Joe Biden is not my first pick for the Democratic nomination. There are a few reasons for that, but one very big concrete one.
Of course I’ll vote for Biden if he becomes the Dem nominee against the current incumbent. And if I thought Biden were the only Democrat who could defeat Donald Trump, of course I’d support him for the nomination. But I don’t think current polling on that matter is terribly relevant, as I’ve expressed many times. Some of the things the anti-Biden crowd is upset about, like his comment that in the old days he was willing to work with some old racist Southern Democrats (not on civil-rights matters, but on other stuff, to get liberal things done) doesn’t bother me much.
But the big, specific mark against Biden in my book is that he voted, in 2002, to authorize the 2003 U.S. war against Iraq.
One of the biggest things I’m looking for in a president is one who won’t get us into big, dumb, morally wrong wars, in which our soldiers die and we kill a lot of innocent people, for oil, for domination of the Mideast, to assert the right of the United States to use its military to take out any government in the world that that it finds offensive. Saddam Hussein was a monstrous dictator. But there will continue to be monstrous undemocratic regimes, and many of them are and will continue to be on good terms with the United States. (Hello, our good friend Saudi Arabia).
A colossal blunder
Like the Vietnam War, the war in Iraq was a colossal, hubristic, imperialist blunder. And Biden, who sat on, and later chaired, the Senate Foreign Relations Committee, voted to give then-President George W. Bush the authority to start the war, which Bush soon did.
If you think “everyone” voted that way, you’d be wrong. The majority of Democrats in the House voted against the authorization, and almost half of the Senate Democrats – including both Minnesotans, Paul Wellstone and Mark Dayton – voted no. Only one other of the now-current Democratic presidential candidates was in Congress for that vote. Bernie Sanders, who was in the House at the time, voted no. I’ve always given Sanders credit for that vote.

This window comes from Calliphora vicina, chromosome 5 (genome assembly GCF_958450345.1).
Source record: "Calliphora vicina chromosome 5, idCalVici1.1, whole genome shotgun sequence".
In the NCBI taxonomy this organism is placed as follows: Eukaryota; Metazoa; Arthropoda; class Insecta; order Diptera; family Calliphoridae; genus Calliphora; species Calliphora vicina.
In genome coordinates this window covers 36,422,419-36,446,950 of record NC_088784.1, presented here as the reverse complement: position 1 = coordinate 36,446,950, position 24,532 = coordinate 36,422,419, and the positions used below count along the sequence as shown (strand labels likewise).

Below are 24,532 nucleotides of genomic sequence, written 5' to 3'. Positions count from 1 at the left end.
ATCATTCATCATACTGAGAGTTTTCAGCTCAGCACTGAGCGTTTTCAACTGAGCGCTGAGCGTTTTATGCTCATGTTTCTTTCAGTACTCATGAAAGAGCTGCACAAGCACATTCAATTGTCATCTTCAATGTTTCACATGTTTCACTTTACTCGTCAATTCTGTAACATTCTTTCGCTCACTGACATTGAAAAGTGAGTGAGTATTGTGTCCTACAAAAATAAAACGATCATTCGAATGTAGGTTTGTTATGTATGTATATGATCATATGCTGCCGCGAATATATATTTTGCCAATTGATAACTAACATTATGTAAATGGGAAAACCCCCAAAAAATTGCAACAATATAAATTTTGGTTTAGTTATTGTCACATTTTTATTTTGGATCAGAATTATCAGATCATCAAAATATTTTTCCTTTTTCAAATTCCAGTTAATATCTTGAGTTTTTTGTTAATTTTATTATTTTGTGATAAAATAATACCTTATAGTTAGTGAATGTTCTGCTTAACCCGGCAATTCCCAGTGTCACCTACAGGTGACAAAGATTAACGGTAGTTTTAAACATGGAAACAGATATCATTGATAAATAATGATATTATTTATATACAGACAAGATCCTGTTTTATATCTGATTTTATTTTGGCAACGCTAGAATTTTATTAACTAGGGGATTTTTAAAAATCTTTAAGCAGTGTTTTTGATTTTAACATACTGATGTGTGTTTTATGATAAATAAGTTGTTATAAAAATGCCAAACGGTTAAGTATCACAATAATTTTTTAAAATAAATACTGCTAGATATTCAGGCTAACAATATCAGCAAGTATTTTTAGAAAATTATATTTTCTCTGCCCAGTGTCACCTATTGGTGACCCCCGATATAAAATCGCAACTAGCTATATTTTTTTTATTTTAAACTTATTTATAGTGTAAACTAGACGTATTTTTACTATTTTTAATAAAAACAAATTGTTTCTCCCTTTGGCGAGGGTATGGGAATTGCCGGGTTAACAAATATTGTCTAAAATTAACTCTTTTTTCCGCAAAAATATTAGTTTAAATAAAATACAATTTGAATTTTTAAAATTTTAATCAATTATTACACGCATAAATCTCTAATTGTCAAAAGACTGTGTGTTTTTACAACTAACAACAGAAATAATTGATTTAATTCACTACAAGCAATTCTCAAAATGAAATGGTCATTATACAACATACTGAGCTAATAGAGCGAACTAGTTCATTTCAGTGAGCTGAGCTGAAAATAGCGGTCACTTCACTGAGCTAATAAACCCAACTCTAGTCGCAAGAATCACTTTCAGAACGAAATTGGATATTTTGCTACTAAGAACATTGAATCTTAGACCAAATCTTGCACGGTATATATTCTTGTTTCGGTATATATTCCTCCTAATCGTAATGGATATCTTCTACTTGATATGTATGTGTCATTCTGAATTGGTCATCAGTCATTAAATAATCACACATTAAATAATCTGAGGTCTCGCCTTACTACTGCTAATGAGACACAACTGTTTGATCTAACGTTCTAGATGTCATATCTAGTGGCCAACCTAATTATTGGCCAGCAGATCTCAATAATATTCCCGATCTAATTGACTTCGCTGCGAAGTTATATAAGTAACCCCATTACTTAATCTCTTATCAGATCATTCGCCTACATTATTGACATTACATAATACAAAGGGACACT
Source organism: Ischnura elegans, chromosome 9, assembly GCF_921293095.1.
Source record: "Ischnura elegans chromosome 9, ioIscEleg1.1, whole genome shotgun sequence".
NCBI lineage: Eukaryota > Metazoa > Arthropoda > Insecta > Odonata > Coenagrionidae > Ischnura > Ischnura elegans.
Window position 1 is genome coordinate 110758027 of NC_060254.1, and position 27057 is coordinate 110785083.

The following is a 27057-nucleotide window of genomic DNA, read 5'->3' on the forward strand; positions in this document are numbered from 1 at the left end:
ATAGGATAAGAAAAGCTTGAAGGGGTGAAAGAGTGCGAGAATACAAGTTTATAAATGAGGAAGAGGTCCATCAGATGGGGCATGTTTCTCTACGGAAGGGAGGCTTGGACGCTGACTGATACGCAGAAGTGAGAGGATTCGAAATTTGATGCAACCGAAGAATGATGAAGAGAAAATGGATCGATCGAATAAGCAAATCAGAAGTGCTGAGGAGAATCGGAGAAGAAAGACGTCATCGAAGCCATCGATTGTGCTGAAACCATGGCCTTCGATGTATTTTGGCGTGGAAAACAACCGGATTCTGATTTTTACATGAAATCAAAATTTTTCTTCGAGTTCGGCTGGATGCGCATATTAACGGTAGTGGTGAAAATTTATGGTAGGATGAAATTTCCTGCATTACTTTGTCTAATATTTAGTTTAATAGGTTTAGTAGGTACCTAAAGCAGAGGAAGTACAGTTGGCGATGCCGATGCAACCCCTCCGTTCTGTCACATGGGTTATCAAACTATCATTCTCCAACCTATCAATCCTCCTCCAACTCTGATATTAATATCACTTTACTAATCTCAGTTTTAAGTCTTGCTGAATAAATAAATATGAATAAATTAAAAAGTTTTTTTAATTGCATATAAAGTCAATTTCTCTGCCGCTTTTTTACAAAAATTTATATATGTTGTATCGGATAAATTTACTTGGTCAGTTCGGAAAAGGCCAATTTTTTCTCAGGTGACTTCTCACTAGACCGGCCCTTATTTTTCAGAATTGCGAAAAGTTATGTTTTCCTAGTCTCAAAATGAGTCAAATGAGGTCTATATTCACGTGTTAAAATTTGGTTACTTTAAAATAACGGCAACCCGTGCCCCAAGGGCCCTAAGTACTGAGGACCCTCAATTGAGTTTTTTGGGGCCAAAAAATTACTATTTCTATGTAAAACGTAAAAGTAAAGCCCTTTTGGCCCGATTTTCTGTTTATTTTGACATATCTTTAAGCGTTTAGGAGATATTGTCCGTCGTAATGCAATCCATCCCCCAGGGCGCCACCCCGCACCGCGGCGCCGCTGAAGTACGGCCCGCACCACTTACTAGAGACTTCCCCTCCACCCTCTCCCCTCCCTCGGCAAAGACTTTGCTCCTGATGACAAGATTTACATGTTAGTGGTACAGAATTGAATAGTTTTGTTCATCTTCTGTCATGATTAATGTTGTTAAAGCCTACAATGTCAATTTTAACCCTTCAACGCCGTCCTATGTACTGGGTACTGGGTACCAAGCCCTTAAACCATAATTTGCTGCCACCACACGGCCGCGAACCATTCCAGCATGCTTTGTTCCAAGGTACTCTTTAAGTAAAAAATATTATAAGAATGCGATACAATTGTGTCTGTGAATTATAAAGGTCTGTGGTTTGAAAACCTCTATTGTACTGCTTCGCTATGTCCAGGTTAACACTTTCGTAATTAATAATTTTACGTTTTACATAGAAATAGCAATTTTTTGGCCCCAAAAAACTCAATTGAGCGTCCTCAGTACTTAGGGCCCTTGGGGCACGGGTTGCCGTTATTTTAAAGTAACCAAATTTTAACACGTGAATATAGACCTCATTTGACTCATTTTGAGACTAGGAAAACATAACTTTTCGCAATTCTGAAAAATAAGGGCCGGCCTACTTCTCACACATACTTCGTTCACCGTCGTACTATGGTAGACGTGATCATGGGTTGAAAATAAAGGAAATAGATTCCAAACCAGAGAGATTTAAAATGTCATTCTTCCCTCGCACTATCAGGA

To be extra fair to Biden, he said at the time that he didn’t vote to authorize Bush to start the war because he wanted the war, but because he hoped Bush would use the authorization to force Saddam Hussein to cooperate with U.N. weapons inspectors. That didn’t work out. Saddam allowed the inspectors to inspect. They found no hidden WMDs (because there weren’t any). And Bush, with the benefit of the authorization Biden had supported, started the way anyway, relying for legal authority on the resolution that Biden had supported.
Donald Trump, by the way, claims to have opposed the Iraq war but cannot produce a single instance where he said so publicly, and the few public remarks he made about it during the run-up were incoherently favorable to the idea of the war. Nevertheless, he occasionally repeats the old lie that he expressed opposition to the war.
Biden has been a solid liberal during his long and excellent career as a senator and as vice president. Several of the things that are being used against him, such as the fact that he worked with segregationist senators on some matters (although he was never anywhere near being a segregationist himself and was on the pro-civil rights side of almost every issue that came up during his long career) do not bother me much. Those comments are being taken out of context and twisted to imply, falsely, that Biden was some kind of segregation sympathizer or enabler, which is wrong and silly.
No compelling explanation
But the power of the president to decide what’s worth having a war over – that’s a big deal to me. That makes Biden’s Iraq war vote a big deal to me. And I haven’t heard an explanation for it from Biden that I find compelling.
Interestingly, if you look at the full list of the Senate vote on the Iraq War authorization, (you can find it in this Wikipedia article), almost all of the Democrats who harbored presidential ambitions voted for the war. Subsequent Democratic presidential aspirants – John Kerry, John Edwards, Joe Lieberman, Tom Harkin, Christopher Dodd, and Hillary Clinton, who was in the Senate at the time, all voted, like Biden, to authorize the war, and I’ve always held that vote against them, although I certainly voted for Kerry against Bush in 2004 and Clinton against Trump in 2016 and dearly wish she had won the election.
The Iraq war was between a blunder and a crime, justified by a lie, and that was known or knowable at the time.
Biden, by the way, became a critic of the Iraq war and called his vote a “mistake,” although he did not push to require a U.S. withdrawal.